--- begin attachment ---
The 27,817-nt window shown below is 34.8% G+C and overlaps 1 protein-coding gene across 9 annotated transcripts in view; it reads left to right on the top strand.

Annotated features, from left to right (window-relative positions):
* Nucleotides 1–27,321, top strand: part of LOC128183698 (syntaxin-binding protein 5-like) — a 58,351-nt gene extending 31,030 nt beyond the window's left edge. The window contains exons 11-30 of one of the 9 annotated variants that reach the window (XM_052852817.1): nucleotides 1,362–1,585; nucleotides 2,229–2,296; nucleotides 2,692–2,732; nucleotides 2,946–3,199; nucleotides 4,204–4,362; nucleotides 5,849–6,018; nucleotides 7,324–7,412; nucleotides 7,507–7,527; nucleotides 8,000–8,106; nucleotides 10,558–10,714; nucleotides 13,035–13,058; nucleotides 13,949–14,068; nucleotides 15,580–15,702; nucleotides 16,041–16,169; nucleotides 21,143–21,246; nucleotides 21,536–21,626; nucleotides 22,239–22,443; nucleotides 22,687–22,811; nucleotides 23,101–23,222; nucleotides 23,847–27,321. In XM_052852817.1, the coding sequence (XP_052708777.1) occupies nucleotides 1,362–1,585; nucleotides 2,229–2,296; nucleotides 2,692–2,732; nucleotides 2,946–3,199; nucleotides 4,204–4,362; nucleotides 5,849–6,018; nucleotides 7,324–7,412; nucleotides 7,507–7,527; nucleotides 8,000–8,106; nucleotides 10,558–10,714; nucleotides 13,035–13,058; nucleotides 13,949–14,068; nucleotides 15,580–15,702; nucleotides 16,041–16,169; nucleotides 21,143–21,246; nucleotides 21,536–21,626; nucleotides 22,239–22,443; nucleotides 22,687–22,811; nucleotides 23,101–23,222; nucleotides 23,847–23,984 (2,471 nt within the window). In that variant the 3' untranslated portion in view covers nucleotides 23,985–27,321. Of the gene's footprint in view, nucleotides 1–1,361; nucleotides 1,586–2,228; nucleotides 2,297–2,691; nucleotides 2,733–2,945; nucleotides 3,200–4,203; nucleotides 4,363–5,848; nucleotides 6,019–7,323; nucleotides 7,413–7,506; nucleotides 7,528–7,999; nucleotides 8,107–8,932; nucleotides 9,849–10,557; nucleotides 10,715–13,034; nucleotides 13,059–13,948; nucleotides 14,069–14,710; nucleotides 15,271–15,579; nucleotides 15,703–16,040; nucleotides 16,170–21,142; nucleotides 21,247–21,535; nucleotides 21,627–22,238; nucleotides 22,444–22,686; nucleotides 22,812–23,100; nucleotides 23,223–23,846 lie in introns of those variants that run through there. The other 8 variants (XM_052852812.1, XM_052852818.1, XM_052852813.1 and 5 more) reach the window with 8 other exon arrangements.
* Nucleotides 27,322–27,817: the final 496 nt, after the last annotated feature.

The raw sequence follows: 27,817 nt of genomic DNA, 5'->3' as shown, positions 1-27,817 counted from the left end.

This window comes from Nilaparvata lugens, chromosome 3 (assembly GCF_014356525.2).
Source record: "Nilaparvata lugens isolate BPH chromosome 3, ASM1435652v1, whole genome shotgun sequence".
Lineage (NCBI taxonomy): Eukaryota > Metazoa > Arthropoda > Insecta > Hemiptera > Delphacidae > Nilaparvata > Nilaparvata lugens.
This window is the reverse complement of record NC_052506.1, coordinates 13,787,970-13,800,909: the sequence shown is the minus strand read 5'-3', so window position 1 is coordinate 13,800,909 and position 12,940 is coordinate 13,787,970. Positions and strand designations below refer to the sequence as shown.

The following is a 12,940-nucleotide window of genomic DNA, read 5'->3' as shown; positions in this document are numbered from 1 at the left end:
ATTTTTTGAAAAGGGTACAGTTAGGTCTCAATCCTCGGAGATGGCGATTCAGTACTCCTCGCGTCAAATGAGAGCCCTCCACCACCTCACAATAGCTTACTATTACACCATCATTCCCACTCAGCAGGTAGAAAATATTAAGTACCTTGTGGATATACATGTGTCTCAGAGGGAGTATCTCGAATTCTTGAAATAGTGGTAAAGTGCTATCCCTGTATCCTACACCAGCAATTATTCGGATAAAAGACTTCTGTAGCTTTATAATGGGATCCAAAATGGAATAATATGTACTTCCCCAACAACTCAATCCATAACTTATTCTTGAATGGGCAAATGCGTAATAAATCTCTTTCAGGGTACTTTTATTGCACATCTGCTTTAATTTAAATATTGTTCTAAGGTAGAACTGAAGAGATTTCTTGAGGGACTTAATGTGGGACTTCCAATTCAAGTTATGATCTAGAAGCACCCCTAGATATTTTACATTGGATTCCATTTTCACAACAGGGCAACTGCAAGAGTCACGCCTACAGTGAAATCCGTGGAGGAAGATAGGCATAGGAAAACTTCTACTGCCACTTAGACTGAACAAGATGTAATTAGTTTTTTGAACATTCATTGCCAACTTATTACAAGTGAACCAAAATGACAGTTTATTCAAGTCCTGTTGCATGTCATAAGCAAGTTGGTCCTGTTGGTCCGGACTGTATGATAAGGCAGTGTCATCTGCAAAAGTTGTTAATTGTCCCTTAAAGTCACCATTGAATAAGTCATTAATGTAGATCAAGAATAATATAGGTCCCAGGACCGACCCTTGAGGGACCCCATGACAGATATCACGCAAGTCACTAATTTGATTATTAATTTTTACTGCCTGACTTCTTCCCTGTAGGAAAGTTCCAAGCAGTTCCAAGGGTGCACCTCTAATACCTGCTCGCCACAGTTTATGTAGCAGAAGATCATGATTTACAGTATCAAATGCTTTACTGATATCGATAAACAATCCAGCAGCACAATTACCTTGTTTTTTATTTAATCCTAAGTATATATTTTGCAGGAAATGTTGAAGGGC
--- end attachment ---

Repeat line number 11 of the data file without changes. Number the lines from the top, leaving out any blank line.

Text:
ATTTTTTGAAAAGGGTACAGTTAGGTCTCAATCCTCGGAGATGGCGATTCAGTACTCCTCGCGTCAAATGAGAGCCCTCCACCACCTCACAATAGCTTACTATTACACCATCATTCCCACTCAGCAGGTAGAAAATATTAAGTACCTTGTGGATATACATGTGTCTCAGAGGGAGTATCTCGAATTCTTGAAATAGTGGTAAAGTGCTATCCCTGTATCCTACACCAGCAATTATTCGGATAAAAGACTTCTGTAGCTTTATAATGGGATCCAAAATGGAATAATATGTACTTCCCCAACAACTCAATCCATAACTTATTCTTGAATGGGCAAATGCGTAATAAATCTCTTTCAGGGTACTTTTATTGCACATCTGCTTTAATTTAAATATTGTTCTAAGGTAGAACTGAAGAGATTTCTTGAGGGACTTAATGTGGGACTTCCAATTCAAGTTATGATCTAGAAGCACCCCTAGATATTTTACATTGGATTCCATTTTCACAACAGGGCAACTGCAAGAGTCACGCCTACAGTGAAATCCGTGGAGGAAGATAGGCATAGGAAAACTTCTACTGCCACTTAGACTGAACAAGATGTAATTAGTTTTTTGAACATTCATTGCCAACTTATTACAAGTGAACCAAAATGACAGTTTATTCAAGTCCTGTTGCATGTCATAAGCAAGTTGGTCCTGTTGGTCCGGACTGTATGATAAGGCAGTGTCATCTGCAAAAGTTGTTAATTGTCCCTTAAAGTCACCATTGAATAAGTCATTAATGTAGATCAAGAATAATATAGGTCCCAGGACCGACCCTTGAGGGACCCCATGACAGATATCACGCAAGTCACTAATTTGATTATTAATTTTTACTGCCTGACTTCTTCCCTGTAGGAAAGTTCCAAGCAGTTCCAAGGGTGCACCTCTAATACCTGCTCGCCACAGTTTATGTAGCAGAAGATCATGATTTACAGTATCAAATGCTTTACTGATATCGATAAACAATCCAGCAGCACAATTACCTTGTTTTTTATTTAATCCTAAGTATATATTTTGCAGGAAATGTTGAAGGGC